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While free online storage or free online backups may sound sweet to small businesses looking to make the best use of their limited budgets, the reality is that the cost of a properly managed, fully compliant backup is worth far more than its cost.
That's the word from providers of cloud-based storage and backups that every day deal with clients who are attracted by the lure of free storage but who may not understand the potential ramifications of trusting their precious business data to technology more targeted at consumers looking to back up photos and audio files.
Cloud-based storage, whether used for backing up data, adding disaster recovery, or even storing primary data, is becoming a major part of the IT business.
Analyst firm IDC in October estimated that spending by public cloud service providers on storage hardware, software and professional services will grow at a compound annual growth rate of 23.6 percent from 2010 to 2015. IDC also expects combined worldwide spending for public and private cloud storage to hit $22.6 billion by 2015.
As a result, traditional solution providers and managed service providers have found a wide range of technologies from a variety of developers that make it easy to add cloud storage to their line cards with a minimum of investment.
However, channel partners who work with SMBs looking toward the cloud to protect their data often run up against competition from a growing host of companies that provide cloud-based storage, backup, and disaster recovery services at no charge.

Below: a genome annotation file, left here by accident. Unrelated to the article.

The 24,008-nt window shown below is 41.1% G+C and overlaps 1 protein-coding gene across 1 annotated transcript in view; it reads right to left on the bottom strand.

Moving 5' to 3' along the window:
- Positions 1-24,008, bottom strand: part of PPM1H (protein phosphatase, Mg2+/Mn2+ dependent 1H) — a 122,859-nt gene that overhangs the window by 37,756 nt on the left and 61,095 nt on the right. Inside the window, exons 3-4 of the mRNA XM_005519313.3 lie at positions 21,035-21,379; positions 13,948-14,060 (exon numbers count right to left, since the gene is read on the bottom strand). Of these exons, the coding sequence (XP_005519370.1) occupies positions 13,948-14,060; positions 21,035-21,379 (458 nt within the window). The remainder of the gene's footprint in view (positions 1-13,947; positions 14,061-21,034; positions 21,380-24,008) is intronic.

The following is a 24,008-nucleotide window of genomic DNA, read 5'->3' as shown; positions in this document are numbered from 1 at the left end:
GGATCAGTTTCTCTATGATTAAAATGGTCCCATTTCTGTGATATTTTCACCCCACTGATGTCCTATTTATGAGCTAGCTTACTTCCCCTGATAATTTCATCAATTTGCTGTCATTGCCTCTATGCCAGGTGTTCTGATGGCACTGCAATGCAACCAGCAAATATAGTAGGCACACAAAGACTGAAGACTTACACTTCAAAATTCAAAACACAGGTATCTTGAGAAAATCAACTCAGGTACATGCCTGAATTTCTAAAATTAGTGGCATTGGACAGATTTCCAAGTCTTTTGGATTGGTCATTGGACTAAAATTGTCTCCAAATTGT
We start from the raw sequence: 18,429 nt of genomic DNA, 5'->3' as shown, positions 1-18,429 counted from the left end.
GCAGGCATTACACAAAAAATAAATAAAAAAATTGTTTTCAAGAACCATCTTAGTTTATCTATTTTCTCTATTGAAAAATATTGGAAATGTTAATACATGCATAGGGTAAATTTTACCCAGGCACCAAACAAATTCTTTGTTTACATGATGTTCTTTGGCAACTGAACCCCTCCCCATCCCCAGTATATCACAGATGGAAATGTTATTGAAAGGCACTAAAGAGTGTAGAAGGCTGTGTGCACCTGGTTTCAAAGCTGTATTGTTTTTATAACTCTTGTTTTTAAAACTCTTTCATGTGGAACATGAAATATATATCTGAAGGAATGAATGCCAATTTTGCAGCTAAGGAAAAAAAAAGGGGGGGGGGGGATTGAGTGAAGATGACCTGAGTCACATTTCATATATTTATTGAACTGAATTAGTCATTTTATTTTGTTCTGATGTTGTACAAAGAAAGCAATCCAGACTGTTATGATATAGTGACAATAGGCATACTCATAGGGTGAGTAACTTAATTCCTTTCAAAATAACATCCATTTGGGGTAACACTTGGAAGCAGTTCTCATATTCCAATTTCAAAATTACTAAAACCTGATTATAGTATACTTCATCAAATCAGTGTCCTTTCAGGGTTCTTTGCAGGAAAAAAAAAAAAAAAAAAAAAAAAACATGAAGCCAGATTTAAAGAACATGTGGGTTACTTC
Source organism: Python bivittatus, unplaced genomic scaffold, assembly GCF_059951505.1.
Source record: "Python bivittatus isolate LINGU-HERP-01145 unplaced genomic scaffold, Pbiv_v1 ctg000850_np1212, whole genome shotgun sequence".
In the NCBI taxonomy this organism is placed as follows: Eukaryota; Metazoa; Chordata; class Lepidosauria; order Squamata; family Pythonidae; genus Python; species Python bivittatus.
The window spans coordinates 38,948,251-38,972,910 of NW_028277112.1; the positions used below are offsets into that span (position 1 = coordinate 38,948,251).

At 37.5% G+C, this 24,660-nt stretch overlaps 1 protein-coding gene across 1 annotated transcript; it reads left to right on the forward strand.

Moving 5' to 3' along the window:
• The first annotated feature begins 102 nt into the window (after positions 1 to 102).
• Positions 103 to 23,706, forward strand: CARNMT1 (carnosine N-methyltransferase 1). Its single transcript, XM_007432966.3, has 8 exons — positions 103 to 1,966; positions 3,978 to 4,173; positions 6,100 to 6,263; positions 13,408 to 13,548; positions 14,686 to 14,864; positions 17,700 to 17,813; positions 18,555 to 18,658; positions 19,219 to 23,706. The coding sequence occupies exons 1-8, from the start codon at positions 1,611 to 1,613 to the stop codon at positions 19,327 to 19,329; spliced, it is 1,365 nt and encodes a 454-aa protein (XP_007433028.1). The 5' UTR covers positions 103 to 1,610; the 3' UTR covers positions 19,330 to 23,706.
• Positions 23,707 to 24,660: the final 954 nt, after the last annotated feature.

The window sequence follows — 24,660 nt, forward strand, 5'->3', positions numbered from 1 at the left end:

Many providers of free online storage have their roots in the consumer market where the typical user may be using the service to store and share photos, videos and music files. Some also provide the ability to back up or collaborate on business documents. And, for many of these providers, the free storage capacity is limited and is focused on getting potential customers to try the service before upgrading to a paid service.
For many SMBs, a free service for protecting data is a welcome way of taking the pressure off IT budgets.
However, said Luis Alvarez, president and CEO of Salinas, Calif.-based solution provider Alvarez Technology Group, such a move would be a mistake for small businesses.
Alvarez said that when customers talk about free online storage, or cloud storage for $30 per year, he responds by pointing out the limitations of such services, including no protection for SQL or Exchange data, no unlimited backups and no backups of open files.
"We also tell customers we can't be responsible for their backups when using a free service," he said.
The idea of a customer trusting its precious data to a free online service is actually quite scary, said Matt Bernard, CTO of One Click Technology Group, a Warren, Ohio-based provider of IT services to small businesses.
"For no exchange of anything, I'm going to trust you to back up my data?" he said.
Bernard said he reminds customers that when a product is free, they are no longer really customers of the provider. "The providers have to be making money by selling your data, or marketing to you," he said.
Bernard said that whenever he hears about a free storage cloud service, his first question is how and why the provider does it.
Next: Understanding The Limits Of Free Cloud Storage